Directed By: Edward Dmytryk, Duilio Coletti
Starring: Robert Mitchum, Peter Falk, Robert Ryan
Tag line: "One of the most realistic and spectacular war films ever made!"
Trivia: Peter Falk thought that the script he read was clichéd and wanted off the film. At the last minute, Dino DeLaurentiis put Falk's name above the title billing and gave him his choice of writer for his character's dialogue. Falk stayed and wrote his lines himself
Produced by Dino De Laurentiis and centering on one of the bloodiest battles of World War II, Anzio stars Robert Mitchum as Dick Ennis, an American war correspondent who tags along with the Allies during their January, 1944 landing at the Italian port city of Anzio. Once the troops are safely ashore, Ennis, accompanied by Corporal Rabinoff (Peter Falk) and Pvt. Movie (Reni Santoni), takes a jeep out to inspect the area, only to find the road to Rome is clear, with no German opposition anywhere in sight. He reports his findings to General Lesley (Arthur Kennedy), who, fearing a trap, decides not to press forward, but instead stay put in Anzio and fortify the beachhead. His hesitation will give the enemy time to regroup, leading to a showdown which will ultimately cost the Allies thousands of men.
Anzio has its weaknesses, one of which rears its ugly head in the opening moments of the film. I’m talking about the ballad that plays during the credits, an upbeat little number titled “This World is Yours”, sung by Jack Jones. Honestly, I felt this tune, despite its lyrics about soldiers and battle, would have been more at home in a ‘60s spy spoof than a war movie, but never mind; it’s a minor quibble, and is over fairly quickly. Another flaw that continually haunts the film, however, is its anti-war slant, which occasionally peeks through in the form of preachy dialogue that never feels genuine. While discussing the objectives of war with General Lesley, Ennis reveals the reason he continues on as a correspondent. “I have to answer a question that’s been asked of me ever since I saw my first dead face. Why do we do it? How can people kill each other?” Mitchum does his best to deliver these lines as naturally as possible, but the whole exchange is mawkish and cringe-inducing.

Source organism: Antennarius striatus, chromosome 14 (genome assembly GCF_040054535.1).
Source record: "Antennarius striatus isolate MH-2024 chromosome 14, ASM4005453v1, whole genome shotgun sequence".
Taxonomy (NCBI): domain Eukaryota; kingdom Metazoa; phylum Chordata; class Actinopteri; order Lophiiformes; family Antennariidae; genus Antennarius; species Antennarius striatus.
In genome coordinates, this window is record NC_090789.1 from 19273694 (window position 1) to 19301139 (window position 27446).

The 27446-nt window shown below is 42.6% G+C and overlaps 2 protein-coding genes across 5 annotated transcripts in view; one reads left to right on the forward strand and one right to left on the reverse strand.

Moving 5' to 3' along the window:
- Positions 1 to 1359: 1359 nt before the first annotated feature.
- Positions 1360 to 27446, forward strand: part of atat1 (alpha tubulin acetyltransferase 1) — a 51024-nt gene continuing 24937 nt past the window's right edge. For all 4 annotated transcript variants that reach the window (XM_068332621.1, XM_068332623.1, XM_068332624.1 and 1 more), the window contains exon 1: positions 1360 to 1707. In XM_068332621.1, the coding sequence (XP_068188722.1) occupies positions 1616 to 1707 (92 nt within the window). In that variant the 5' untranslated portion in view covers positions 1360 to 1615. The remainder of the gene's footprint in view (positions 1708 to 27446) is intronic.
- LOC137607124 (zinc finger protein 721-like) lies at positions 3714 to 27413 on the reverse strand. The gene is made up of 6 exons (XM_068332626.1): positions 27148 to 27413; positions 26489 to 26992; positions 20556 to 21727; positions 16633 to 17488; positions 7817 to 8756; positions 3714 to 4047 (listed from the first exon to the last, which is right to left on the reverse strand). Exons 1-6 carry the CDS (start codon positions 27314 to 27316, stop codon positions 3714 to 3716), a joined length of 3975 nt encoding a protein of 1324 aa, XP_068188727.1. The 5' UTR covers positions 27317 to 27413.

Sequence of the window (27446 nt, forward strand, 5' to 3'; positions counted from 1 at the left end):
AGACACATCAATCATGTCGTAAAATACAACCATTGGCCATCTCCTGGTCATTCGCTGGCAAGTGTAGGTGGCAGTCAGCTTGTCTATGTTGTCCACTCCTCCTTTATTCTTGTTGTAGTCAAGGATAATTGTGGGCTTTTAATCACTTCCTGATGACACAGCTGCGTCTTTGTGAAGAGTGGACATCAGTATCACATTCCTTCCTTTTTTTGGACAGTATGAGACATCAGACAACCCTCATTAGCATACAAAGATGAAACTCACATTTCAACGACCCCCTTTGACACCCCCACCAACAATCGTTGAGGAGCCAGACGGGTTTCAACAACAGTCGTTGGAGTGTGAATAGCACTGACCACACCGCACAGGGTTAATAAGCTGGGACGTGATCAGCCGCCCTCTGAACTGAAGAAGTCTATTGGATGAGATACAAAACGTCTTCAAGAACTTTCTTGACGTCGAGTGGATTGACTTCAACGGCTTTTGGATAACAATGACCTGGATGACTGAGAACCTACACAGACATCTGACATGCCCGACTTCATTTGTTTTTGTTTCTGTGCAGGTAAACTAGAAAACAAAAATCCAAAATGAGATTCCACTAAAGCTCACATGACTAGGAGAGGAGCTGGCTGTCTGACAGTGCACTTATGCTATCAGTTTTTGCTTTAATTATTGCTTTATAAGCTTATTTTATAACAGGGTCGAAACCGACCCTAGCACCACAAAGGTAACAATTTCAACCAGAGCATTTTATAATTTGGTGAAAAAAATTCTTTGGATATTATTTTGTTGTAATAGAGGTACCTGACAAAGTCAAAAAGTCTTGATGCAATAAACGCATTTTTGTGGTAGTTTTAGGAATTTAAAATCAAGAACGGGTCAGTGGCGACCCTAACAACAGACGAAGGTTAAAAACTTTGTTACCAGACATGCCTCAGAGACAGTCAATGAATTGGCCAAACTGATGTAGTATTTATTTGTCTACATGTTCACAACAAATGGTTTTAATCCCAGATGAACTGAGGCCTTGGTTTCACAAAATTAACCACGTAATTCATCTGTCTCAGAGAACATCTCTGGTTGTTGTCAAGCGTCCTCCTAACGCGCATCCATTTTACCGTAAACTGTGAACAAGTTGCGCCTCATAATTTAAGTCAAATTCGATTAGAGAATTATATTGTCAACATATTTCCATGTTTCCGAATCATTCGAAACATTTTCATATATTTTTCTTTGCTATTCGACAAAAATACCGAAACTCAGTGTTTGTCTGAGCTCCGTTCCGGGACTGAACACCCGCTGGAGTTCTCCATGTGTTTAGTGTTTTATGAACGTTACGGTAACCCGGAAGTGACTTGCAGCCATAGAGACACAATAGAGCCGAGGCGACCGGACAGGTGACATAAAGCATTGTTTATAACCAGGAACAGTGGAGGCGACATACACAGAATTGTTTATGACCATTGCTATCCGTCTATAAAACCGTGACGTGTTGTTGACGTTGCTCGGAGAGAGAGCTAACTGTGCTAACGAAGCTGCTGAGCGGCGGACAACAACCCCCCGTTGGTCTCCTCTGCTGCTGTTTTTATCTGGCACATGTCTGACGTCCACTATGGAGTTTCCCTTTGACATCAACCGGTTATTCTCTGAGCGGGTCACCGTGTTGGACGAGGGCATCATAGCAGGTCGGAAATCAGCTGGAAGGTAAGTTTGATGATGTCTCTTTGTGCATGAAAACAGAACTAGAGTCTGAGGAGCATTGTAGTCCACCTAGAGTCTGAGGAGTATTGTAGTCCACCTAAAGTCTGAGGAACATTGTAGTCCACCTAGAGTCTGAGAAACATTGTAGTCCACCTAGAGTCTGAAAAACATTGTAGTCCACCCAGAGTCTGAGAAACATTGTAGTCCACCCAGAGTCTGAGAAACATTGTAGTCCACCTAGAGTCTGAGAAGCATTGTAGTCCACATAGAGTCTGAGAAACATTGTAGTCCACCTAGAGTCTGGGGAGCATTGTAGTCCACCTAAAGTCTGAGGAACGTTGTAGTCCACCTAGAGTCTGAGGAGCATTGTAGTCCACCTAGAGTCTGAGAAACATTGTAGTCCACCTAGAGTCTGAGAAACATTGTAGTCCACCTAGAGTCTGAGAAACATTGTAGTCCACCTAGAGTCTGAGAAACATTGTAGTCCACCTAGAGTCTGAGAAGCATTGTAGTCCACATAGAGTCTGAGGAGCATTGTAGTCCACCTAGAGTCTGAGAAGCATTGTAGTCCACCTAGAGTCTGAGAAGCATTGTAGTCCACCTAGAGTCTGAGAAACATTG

Anzio makes up for its faults by way of some exciting battle scenes, often accompanied by composer Riz Ortolani's rousing score. There's a tense sequence in which American troops stroll right into a German ambush, as well as a particularly nerve-wracking run-in with some Nazi snipers that are definite highlights. These moments, along with the beautiful Italian landscape and a solid performance from Peter Falk (who, allegedly, was so unhappy with the script he ended up writing his own dialogue), make Anzio a movie that, while not perfect, is entertaining enough to be worth a watch, as well as a recommendation.